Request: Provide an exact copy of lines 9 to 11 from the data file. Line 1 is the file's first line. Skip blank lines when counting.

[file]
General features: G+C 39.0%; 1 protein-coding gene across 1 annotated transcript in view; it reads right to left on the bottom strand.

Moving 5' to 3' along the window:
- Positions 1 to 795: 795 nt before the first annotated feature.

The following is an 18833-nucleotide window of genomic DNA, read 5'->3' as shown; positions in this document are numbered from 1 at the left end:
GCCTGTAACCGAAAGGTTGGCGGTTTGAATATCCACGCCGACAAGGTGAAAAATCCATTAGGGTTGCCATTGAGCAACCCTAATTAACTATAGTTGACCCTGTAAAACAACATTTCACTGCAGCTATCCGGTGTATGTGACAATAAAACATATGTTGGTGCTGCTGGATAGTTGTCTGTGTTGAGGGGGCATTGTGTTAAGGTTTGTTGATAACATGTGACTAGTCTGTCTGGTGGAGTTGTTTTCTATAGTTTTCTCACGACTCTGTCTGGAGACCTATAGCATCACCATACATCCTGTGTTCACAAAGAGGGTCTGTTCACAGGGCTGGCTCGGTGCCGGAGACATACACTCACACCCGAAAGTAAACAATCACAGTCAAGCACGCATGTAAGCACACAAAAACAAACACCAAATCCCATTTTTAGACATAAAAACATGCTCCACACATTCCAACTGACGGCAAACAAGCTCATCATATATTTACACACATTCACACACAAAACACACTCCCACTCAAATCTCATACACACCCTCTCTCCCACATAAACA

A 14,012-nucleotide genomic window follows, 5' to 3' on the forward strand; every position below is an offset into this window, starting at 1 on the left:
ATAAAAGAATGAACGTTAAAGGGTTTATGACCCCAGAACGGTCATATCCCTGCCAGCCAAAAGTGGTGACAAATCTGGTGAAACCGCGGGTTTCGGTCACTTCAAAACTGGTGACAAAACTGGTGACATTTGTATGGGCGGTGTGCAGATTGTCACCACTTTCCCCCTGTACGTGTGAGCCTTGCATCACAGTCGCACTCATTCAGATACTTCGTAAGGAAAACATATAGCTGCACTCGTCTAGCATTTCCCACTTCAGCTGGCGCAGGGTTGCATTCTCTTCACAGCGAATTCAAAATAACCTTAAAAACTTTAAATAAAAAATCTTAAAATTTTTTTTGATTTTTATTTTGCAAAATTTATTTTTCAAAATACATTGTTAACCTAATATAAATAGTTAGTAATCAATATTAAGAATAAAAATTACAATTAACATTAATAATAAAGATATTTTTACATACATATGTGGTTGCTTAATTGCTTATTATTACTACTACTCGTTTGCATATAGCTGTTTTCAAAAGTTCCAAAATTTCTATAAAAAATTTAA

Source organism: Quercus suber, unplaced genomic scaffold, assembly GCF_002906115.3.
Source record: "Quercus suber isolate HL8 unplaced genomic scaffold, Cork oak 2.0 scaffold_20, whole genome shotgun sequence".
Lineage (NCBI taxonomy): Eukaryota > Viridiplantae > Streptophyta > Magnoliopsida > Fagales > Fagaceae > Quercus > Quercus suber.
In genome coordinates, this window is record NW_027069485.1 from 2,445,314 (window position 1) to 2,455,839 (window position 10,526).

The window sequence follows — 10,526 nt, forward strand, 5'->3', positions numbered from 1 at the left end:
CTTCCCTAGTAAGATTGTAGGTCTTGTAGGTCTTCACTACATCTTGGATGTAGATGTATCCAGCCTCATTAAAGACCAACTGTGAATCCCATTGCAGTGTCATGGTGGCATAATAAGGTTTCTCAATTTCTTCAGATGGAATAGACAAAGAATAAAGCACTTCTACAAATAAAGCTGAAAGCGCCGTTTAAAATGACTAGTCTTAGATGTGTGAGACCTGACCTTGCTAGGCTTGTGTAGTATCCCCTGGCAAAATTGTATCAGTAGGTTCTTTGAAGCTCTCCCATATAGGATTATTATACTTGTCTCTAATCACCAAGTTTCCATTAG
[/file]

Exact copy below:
Source record: "Quercus suber isolate HL8 unplaced genomic scaffold, Cork oak 2.0 scaffold_20, whole genome shotgun sequence".
Lineage (NCBI taxonomy): Eukaryota > Viridiplantae > Streptophyta > Magnoliopsida > Fagales > Fagaceae > Quercus > Quercus suber.
In genome coordinates, this window is record NW_027069485.1 from 2,445,314 (window position 1) to 2,455,839 (window position 10,526).